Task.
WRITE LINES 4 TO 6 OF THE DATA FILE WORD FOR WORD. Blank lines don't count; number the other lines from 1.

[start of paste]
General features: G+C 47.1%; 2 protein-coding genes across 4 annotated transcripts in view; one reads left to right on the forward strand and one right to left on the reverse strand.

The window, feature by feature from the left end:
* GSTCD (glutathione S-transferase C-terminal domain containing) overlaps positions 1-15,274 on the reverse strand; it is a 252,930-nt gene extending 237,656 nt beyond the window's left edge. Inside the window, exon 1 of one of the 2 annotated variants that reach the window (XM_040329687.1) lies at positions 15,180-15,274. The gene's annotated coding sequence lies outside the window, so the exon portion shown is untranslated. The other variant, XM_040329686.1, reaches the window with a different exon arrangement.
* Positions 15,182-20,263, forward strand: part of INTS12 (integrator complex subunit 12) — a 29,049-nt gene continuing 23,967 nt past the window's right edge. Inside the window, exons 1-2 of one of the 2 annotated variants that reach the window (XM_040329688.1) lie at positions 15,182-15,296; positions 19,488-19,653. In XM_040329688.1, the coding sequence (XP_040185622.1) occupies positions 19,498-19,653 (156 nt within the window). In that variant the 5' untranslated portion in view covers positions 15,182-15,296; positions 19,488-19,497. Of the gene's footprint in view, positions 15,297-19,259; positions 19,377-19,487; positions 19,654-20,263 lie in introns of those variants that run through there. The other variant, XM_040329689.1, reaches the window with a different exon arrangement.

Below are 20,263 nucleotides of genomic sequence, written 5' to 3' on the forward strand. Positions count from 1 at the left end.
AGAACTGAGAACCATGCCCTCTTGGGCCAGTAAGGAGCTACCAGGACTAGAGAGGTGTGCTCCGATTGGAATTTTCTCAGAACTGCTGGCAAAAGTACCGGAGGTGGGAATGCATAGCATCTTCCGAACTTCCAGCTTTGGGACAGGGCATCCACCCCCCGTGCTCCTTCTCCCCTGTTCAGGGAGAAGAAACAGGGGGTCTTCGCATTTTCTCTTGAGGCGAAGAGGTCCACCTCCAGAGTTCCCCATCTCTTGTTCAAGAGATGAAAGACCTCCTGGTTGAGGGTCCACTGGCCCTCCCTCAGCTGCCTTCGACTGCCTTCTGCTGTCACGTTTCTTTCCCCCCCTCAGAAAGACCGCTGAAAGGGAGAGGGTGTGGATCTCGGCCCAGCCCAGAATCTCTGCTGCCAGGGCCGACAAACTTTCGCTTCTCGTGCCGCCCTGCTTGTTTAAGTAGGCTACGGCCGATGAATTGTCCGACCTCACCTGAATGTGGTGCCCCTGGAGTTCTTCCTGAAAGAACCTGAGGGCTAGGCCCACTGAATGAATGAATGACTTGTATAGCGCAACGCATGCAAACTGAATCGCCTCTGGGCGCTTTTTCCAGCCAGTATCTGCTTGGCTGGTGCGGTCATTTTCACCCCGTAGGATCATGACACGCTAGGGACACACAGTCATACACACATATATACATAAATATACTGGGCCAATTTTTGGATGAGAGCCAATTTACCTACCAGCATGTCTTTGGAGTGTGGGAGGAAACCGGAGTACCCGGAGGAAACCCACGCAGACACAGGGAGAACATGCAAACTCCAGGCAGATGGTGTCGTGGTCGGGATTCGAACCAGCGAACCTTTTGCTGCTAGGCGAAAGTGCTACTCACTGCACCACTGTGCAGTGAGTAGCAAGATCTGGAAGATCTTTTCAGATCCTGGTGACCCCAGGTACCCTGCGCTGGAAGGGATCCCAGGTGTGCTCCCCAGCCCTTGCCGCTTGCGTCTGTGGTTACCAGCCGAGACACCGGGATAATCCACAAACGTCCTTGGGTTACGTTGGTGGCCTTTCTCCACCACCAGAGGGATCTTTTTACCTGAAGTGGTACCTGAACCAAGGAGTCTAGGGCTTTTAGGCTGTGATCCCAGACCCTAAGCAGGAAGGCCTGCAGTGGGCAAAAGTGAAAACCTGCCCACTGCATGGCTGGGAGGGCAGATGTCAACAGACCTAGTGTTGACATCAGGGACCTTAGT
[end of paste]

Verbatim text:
* Positions 15,182-20,263, forward strand: part of INTS12 (integrator complex subunit 12) — a 29,049-nt gene continuing 23,967 nt past the window's right edge. Inside the window, exons 1-2 of one of the 2 annotated variants that reach the window (XM_040329688.1) lie at positions 15,182-15,296; positions 19,488-19,653. In XM_040329688.1, the coding sequence (XP_040185622.1) occupies positions 19,498-19,653 (156 nt within the window). In that variant the 5' untranslated portion in view covers positions 15,182-15,296; positions 19,488-19,497. Of the gene's footprint in view, positions 15,297-19,259; positions 19,377-19,487; positions 19,654-20,263 lie in introns of those variants that run through there. The other variant, XM_040329689.1, reaches the window with a different exon arrangement.

Below are 20,263 nucleotides of genomic sequence, written 5' to 3' on the forward strand. Positions count from 1 at the left end.
AGAACTGAGAACCATGCCCTCTTGGGCCAGTAAGGAGCTACCAGGACTAGAGAGGTGTGCTCCGATTGGAATTTTCTCAGAACTGCTGGCAAAAGTACCGGAGGTGGGAATGCATAGCATCTTCCGAACTTCCAGCTTTGGGACAGGGCATCCACCCCCCGTGCTCCTTCTCCCCTGTTCAGGGAGAAGAAACAGGGGGTCTTCGCATTTTCTCTTGAGGCGAAGAGGTCCACCTCCAGAGTTCCCCATCTCTTGTTCAAGAGATGAAAGACCTCCTGGTTGAGGGTCCACTGGCCCTCCCTCAGCTGCCTTCGACTGCCTTCTGCTGTCACGTTTCTTTCCCCCCCTCAGAAAGACCGCTGAAAGGGAGAGGGTGTGGATCTCGGCCCAGCCCAGAATCTCTGCTGCCAGGGCCGACAAACTTTCGCTTCTCGTGCCGCCCTGCTTGTTTAAGTAGGCTACGGCCGATGAATTGTCCGACCTCACCTGAATGTGGTGCCCCTGGAGTTCTTCCTGAAAGAACCTGAGGGCTAGGCCCACTGAATGAATGAATGACTTGTATAGCGCAACGCATGCAAACTGAATCGCCTCTGGGCGCTTTTTCCAGCCAGTATCTGCTTGGCTGGTGCGGTCATTTTCACCCCGTAGGATCATGACACGCTAGGGACACACAGTCATACACACATATATACATAAATATACTGGGCCAATTTTTGGATGAGAGCCAATTTACCTACCAGCATGTCTTTGGAGTGTGGGAGGAAACCGGAGTACCCGGAGGAAACCCACGCAGACACAGGGAGAACATGCAAACTCCAGGCAGATGGTGTCGTGGTCGGGATTCGAACCAGCGAACCTTTTGCTGCTAGGCGAAAGTGCTACTCACTGCACCACTGTGCAGTGAGTAGCAAGATCTGGAAGATCTTTTCAGATCCTGGTGACCCCAGGTACCCTGCGCTGGAAGGGATCCCAGGTGTGCTCCCCAGCCCTTGCCGCTTGCGTCTGTGGTTACCAGCCGAGACACCGGGATAATCCACAAACGTCCTTGGGTTACGTTGGTGGCCTTTCTCCACCACCAGAGGGATCTTTTTACCTGAAGTGGTACCTGAACCAAGGAGTCTAGGGCTTTTAGGCTGTGATCCCAGACCCTAAGCAGGAAGGCCTGCAGTGGGCAAAAGTGAAAACCTGCCCACTGCATGGCTGGGAGGGCAGATGTCAACAGACCTAGTGTTGACATCAGGGACCTTAGT